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Kaali Khuhi, a black well tragedy

Manik Sharma | Updated on November 06, 2020 Published on November 06, 2020

Leading the way: Critics have lauded Shabana Azmi’s performance in the film   -  IMAGE COURTESY: NETFLIX

Terrie Samundra’s Kaali Khuhi, now streaming on Netflix, uses the horror genre to highlight Punjab’s history of female infanticide

* With Shabana Azmi in the lead role, the fantasy horror film has opened to mixed reviews. While some critics panned the 90-minute production for a weak script and characterisation, several others praised it for Azmi’s performance and the visual tone

Film-maker Terrie Samundra grew up listening to folk stories of Punjab. Even when she moved to Los Angeles, she went back to those tales, narrated by her mother during their stay in a village near Jalandhar, Punjab, in order to keep memories of her childhood alive. But it was not just those stories that she took with her to the US . Samundra’s mind was never free of the blood-curdling reports of female infanticide in Punjab. Her first feature film — Kaali Khuhi (black well), which released on Netflix last week — puts the issue under spotlight. With Shabana Azmi in the lead role, the fantasy horror film has opened to mixed reviews. While some critics panned the 90-minute production for a weak script and characterisation, several others praised it for Azmi’s performance and the visual tone.

Here are edited excerpts from an interview with Samundra before the launch of Kaali Khuhi.

Director Terrie Samudra is based in Los Angeles   -  IMAGE COURTESY: FACEBOOK

 

What was the seed for the film and how did it land at Netflix, considering it is more regional (Punjab) in its setting?

I had already made two short films set in my village in Punjab. Though Kaali Khuhi is set in a fictitious village, its aesthetic is inspired by this small village in the Kapurthala district. I wanted to do a feature set in that same rural backdrop. Stories about ghosts I had heard growing up were part of the inspiration too. I have always been interested in the grounded aesthetic of a fairy tale. That, coupled with my concern and anger for issues such as female infanticide, came together in this project, that Netflix immediately said yes to.

Why horror? What instruments were you looking for when you decided to go with this genre for a subject as serious as this?

I could have just taken my camera and made a documentary about this. But as a storyteller I found it more liberating to use fictional tropes, the power of surrealism, for example, and other allegories. Because my objective, I felt, was to create a good story and hold the audience’s attention. I don’t just want to disseminate didactic information. I want to pose questions that I hope the viewer will take away. Because that is what would start a conversation.

This is your first feature, and it also comes with the challenge of helming a sensitive subject. What have been your learnings?

Every day was a challenge in a beautiful way. But that challenge is really what the film-maker lives for. This feeling that you are creating something. And when certain things come together, magic happens, as they say. You feel it. Everyone on the set can feel it. We shot in peak summer, half of our production days were night shoots. We were working with all kinds of things — animals, cow dung, fake blood and three kids as the main stars. So it was never a dull day, so to speak.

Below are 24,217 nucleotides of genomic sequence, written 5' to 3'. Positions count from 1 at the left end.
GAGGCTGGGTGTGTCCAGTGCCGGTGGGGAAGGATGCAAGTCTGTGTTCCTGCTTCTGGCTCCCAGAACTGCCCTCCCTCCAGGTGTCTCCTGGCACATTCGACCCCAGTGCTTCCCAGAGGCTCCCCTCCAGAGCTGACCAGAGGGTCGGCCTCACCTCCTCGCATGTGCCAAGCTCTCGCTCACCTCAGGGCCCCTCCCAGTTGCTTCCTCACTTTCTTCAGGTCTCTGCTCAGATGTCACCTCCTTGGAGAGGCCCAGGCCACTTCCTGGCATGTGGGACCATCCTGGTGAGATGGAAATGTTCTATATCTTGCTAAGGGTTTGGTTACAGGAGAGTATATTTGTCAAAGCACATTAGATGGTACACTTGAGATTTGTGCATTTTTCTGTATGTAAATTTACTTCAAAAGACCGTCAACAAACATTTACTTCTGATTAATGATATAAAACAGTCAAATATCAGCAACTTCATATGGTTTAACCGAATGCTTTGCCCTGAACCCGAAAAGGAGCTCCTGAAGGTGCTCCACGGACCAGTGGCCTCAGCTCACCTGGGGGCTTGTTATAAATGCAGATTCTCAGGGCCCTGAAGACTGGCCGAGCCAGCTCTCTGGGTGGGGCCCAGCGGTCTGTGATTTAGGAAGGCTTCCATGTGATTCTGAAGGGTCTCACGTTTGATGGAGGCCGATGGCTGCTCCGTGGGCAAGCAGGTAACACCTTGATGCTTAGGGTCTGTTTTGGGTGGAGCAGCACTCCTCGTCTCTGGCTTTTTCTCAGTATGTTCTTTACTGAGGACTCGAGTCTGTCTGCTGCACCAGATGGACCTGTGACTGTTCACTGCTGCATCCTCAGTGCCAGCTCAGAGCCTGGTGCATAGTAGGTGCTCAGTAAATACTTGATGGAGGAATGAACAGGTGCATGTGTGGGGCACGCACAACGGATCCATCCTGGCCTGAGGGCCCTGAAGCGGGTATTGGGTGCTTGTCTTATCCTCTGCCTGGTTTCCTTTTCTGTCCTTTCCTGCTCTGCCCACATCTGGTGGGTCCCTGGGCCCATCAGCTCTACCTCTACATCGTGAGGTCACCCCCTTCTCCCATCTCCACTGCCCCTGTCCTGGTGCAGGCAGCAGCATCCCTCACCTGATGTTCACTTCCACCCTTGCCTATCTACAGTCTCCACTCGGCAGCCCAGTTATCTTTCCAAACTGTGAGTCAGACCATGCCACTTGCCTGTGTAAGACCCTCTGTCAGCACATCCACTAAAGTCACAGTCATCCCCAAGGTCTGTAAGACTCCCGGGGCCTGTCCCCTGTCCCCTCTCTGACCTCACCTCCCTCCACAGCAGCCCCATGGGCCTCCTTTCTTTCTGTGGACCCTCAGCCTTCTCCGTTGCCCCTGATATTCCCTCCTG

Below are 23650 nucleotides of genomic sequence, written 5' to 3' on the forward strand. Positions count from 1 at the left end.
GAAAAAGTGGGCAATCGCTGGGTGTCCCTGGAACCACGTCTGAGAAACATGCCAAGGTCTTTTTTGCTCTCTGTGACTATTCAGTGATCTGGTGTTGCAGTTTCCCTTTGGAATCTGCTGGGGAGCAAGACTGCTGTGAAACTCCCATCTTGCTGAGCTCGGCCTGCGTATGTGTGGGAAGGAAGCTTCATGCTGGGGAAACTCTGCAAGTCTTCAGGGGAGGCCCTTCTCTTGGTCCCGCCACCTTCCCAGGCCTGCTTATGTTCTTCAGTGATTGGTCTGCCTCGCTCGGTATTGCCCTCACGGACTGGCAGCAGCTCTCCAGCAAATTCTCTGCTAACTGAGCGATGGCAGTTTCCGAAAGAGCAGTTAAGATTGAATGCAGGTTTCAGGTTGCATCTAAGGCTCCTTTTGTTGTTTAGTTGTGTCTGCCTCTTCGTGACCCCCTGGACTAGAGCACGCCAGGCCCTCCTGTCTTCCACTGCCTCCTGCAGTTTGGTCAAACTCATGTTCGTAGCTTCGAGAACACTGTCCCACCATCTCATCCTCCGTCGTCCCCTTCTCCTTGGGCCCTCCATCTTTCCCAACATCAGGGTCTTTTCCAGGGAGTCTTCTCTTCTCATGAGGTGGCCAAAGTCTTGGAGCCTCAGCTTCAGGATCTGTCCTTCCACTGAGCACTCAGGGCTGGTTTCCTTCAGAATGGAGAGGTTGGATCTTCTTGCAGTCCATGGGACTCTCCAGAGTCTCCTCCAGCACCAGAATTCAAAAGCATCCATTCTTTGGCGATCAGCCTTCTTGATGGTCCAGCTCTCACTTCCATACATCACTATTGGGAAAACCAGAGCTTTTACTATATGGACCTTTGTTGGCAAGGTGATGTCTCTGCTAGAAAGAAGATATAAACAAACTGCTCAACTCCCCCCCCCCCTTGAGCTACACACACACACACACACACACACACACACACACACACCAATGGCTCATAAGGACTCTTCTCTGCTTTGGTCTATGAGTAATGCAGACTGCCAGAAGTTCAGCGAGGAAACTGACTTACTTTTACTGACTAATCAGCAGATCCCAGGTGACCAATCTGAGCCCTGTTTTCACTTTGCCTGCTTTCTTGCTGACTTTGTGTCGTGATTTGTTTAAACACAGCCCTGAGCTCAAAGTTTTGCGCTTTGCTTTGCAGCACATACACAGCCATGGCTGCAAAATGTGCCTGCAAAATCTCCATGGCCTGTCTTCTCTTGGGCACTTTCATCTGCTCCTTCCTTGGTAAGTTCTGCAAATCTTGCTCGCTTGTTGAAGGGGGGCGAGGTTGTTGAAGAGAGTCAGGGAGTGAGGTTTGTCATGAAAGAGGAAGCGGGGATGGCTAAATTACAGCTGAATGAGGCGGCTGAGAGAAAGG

You had quite the range of acting experience to manage as a director. On the one hand you had Shabana Azmi; on the other, a 10-year-old girl. How did you draw performances from both?

Working with someone like Shabana-ji is a lesson in itself. When she was on set, everyone brought their A-game, because she just inspires it in you. As for the kids, they are stars. I think it is a misconception that kids cannot be good storytellers. I think they are very perceptive and the kids on my set were just excellent. They, of course, did not know everything that was happening in the film, and I wanted to keep it that way, but that did not stop them from delivering performances that I am very proud to have overseen.

Punjab has a long history of female infanticide, dating back to colonial years when the British had to pass laws to prevent it from recurring. Did this become too personal or painful?

My mother was a Punjabi poet and a writer. This tradition of storytelling and poetry was passed on to me. But she was also a staunch feminist. I come from a family with lots of women and girls, and I am lucky that I grew up in a household where we were encouraged to ask tough questions. My mother wanted it to be that way. It obviously came from a place of her having fought her own battles for agency. So the inspiration may also have been personal. As for the actual stories of infanticide, I had heard these over the years and I did my research as well.

Punjabi families and culture have often been fetishised for its humour by mainstream Hindi cinema. The region’s own films now lean towards comedy, which is a big sell. How crucial does such cinema as yours then become?

My family is quite fun too. Punjabis are big on humour... But you are right, Punjab has such a painful history, so many stories that are just waiting to be told. Comedy, too, has its place. I can’t say with confidence that I can do a comedy, but it certainly takes a special something. There are short films and indie films being made on more serious subjects, by film-makers such as Gurvinder Singh. But there is obviously lots to explore, a lot that needs to be said and shown. If Kaali Khuhi, opens the doors for similar stories to be told from the region, I would be really happy.

Manik Sharma writes on arts and culture

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Published on November 06, 2020
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